The EAT held that holiday pay should include any allowances paid to workers which are intrinsically linked to the performance of tasks the workers were required to carry out under their contracts. This included the taxable element of a radius allowance paid to workers for time spent travelling to a number of different sites which is common in the construction industry. This may also include commission and bonus payments which will be considered in more depth in a separate case next year, for which we await judgment.

Summary of the EAT’s judgment

In summary, the EAT decided that:

  • Non-guaranteed overtime, in addition to guaranteed overtime, should be included in a worker’s “normal” remuneration when calculating their minimum four weeks’ statutory holiday each year. It does not apply to the additional 1.6 weeks’ leave or any additional contractual entitlement (unless contractually obliged);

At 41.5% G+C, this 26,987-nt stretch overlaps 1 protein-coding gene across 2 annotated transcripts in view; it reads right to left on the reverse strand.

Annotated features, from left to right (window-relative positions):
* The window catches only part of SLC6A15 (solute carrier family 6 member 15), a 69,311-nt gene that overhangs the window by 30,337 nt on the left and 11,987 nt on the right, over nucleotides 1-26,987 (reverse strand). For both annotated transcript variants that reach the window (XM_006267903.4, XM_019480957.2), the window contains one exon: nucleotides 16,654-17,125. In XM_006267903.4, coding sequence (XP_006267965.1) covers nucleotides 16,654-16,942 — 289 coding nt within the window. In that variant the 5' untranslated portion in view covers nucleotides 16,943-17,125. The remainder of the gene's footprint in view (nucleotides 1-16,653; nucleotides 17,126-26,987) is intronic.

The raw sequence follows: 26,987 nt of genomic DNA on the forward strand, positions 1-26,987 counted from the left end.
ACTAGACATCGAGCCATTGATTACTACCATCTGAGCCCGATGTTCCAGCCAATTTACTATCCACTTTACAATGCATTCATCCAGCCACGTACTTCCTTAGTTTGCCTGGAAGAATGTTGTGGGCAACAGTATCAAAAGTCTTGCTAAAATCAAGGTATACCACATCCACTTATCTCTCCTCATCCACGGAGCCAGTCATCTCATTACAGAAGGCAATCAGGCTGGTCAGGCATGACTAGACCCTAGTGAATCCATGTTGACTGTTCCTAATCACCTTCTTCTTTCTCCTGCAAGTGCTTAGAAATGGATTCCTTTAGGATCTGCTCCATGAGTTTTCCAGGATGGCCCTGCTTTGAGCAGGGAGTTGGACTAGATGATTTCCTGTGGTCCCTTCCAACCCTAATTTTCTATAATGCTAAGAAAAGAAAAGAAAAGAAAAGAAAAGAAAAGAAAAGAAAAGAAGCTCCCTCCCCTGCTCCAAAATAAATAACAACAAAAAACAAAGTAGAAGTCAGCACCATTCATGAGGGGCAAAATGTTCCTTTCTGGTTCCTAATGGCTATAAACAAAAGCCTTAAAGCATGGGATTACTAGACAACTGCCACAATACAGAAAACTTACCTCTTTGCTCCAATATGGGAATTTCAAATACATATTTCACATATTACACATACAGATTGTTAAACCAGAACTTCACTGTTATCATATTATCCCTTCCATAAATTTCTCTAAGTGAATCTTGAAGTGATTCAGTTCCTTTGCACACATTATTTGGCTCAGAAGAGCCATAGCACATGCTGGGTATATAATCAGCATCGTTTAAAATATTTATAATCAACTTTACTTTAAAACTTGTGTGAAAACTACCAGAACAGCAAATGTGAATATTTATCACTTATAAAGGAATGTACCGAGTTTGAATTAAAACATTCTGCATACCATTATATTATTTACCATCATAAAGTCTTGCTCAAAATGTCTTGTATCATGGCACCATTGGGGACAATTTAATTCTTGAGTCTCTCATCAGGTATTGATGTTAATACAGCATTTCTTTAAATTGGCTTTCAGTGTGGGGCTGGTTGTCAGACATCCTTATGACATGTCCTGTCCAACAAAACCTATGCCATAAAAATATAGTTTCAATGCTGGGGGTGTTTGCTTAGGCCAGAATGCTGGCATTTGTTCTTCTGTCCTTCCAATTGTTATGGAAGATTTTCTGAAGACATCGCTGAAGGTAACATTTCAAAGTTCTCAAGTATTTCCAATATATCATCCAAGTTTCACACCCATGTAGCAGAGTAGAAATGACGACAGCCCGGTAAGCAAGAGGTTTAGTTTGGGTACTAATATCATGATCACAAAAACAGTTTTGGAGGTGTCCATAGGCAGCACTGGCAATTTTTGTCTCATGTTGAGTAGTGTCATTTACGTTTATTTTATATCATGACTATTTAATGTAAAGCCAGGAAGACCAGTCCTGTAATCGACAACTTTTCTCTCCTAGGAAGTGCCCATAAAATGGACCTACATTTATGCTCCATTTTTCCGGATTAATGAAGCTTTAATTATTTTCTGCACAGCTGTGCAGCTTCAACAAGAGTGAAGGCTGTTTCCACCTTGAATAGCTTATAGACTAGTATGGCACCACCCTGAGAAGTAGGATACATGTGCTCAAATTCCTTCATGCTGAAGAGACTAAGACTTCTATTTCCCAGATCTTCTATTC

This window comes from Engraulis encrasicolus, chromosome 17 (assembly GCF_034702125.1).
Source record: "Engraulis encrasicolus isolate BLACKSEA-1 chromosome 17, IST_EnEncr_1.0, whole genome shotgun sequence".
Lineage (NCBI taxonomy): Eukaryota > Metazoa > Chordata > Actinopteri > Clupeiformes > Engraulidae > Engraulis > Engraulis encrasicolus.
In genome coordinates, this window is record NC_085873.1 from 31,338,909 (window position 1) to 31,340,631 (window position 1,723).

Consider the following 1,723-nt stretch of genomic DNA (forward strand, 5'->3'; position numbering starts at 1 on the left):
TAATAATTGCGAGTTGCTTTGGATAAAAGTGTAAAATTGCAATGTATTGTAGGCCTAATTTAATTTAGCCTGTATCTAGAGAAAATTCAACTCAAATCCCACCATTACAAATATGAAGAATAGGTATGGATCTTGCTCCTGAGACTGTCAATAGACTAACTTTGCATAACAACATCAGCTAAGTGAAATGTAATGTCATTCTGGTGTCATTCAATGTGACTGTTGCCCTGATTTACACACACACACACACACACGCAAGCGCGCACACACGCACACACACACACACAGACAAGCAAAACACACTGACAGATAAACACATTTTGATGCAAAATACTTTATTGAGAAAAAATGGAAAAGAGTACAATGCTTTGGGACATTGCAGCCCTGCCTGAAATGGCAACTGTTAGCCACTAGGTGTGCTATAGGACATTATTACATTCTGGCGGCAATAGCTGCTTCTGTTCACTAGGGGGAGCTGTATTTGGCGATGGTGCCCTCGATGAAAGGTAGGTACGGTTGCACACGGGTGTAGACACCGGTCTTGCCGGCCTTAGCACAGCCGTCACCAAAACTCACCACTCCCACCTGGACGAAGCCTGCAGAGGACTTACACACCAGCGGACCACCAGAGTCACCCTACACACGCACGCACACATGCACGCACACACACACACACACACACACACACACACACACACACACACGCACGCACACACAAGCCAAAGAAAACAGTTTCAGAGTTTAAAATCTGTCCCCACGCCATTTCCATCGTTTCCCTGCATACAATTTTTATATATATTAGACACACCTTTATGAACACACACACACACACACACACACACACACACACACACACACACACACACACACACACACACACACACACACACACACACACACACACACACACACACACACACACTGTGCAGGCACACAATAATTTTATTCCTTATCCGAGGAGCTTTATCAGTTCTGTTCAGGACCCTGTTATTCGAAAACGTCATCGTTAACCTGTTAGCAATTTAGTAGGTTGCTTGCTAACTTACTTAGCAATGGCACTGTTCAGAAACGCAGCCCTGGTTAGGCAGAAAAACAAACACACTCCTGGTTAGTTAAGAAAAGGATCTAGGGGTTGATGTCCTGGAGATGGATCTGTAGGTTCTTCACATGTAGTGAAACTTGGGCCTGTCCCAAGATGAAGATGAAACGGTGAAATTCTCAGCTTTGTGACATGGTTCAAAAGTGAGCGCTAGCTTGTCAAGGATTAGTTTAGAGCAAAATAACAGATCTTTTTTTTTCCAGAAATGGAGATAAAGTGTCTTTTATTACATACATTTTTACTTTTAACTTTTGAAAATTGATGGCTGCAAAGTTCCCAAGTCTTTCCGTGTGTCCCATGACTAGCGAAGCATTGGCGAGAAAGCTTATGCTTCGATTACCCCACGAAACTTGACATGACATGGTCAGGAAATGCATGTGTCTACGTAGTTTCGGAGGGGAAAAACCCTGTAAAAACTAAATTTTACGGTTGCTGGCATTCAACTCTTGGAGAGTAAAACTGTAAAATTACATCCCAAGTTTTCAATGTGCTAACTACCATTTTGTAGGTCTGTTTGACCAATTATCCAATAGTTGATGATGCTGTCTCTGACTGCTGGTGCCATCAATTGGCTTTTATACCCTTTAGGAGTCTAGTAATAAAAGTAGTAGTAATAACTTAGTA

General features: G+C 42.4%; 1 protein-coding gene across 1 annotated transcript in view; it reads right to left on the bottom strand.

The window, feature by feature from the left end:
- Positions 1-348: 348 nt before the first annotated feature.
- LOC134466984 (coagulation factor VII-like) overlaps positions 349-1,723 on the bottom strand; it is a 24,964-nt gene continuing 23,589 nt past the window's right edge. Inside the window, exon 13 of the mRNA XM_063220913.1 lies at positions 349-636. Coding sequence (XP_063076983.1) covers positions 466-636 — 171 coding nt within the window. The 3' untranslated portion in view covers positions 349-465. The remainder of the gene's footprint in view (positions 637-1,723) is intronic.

• Travel and other taxable allowances paid to workers for the performance of their duties should be included in holiday pay as they also form part of “normal” remuneration; and
  • Claims for underpayments of holiday pay have to be made to an Employment Tribunal within three months of the last deduction from wages and any longer breaks will be time-barred.

What does this mean for employers?

Initially it was thought that there would be the potential for substantial claims from workers for retrospective holiday pay. However, due to the EAT’s decision, claims for back pay are likely to be limited to the current holiday year as where there is a gap of more than three months between successive underpayments , the deductions will not be treated as the same series of deductions. As a result, the maximum risk to most businesses is likely to be backdated claims for the current holiday year only.

The decision does not provide any guidance on the mechanism for calculating statutory holiday pay to take into account overtime and allowances. However, workers who work non-guaranteed overtime will be entitled to receive different holiday pay depending on whether they are taking their statutory minimum four weeks’ leave or the additional 1.6 weeks’ leave and any additional contractual leave.